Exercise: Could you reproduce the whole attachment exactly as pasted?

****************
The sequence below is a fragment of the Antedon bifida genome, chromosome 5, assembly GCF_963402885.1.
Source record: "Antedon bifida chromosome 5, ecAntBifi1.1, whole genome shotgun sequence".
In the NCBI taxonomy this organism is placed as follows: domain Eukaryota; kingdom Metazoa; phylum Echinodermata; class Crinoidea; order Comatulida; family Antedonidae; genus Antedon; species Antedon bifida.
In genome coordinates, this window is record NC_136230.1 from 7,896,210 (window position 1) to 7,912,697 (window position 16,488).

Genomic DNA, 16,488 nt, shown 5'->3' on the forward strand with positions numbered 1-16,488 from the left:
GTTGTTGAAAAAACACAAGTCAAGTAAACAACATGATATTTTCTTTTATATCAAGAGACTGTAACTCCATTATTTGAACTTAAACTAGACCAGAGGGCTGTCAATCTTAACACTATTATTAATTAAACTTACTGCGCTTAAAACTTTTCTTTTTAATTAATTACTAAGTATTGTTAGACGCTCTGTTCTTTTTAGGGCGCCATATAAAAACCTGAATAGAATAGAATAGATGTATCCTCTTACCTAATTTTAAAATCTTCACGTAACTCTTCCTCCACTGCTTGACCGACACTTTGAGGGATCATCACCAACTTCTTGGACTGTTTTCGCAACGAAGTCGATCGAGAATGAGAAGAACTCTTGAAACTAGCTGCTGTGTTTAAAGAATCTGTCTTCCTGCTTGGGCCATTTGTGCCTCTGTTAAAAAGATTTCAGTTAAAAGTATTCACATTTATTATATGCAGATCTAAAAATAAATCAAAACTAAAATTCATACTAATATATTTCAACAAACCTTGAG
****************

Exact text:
The sequence below is a fragment of the Antedon bifida genome, chromosome 5, assembly GCF_963402885.1.
Source record: "Antedon bifida chromosome 5, ecAntBifi1.1, whole genome shotgun sequence".
In the NCBI taxonomy this organism is placed as follows: domain Eukaryota; kingdom Metazoa; phylum Echinodermata; class Crinoidea; order Comatulida; family Antedonidae; genus Antedon; species Antedon bifida.
In genome coordinates, this window is record NC_136230.1 from 7,896,210 (window position 1) to 7,912,697 (window position 16,488).

Genomic DNA, 16,488 nt, shown 5'->3' on the forward strand with positions numbered 1-16,488 from the left:
GTTGTTGAAAAAACACAAGTCAAGTAAACAACATGATATTTTCTTTTATATCAAGAGACTGTAACTCCATTATTTGAACTTAAACTAGACCAGAGGGCTGTCAATCTTAACACTATTATTAATTAAACTTACTGCGCTTAAAACTTTTCTTTTTAATTAATTACTAAGTATTGTTAGACGCTCTGTTCTTTTTAGGGCGCCATATAAAAACCTGAATAGAATAGAATAGATGTATCCTCTTACCTAATTTTAAAATCTTCACGTAACTCTTCCTCCACTGCTTGACCGACACTTTGAGGGATCATCACCAACTTCTTGGACTGTTTTCGCAACGAAGTCGATCGAGAATGAGAAGAACTCTTGAAACTAGCTGCTGTGTTTAAAGAATCTGTCTTCCTGCTTGGGCCATTTGTGCCTCTGTTAAAAAGATTTCAGTTAAAAGTATTCACATTTATTATATGCAGATCTAAAAATAAATCAAAACTAAAATTCATACTAATATATTTCAACAAACCTTGAG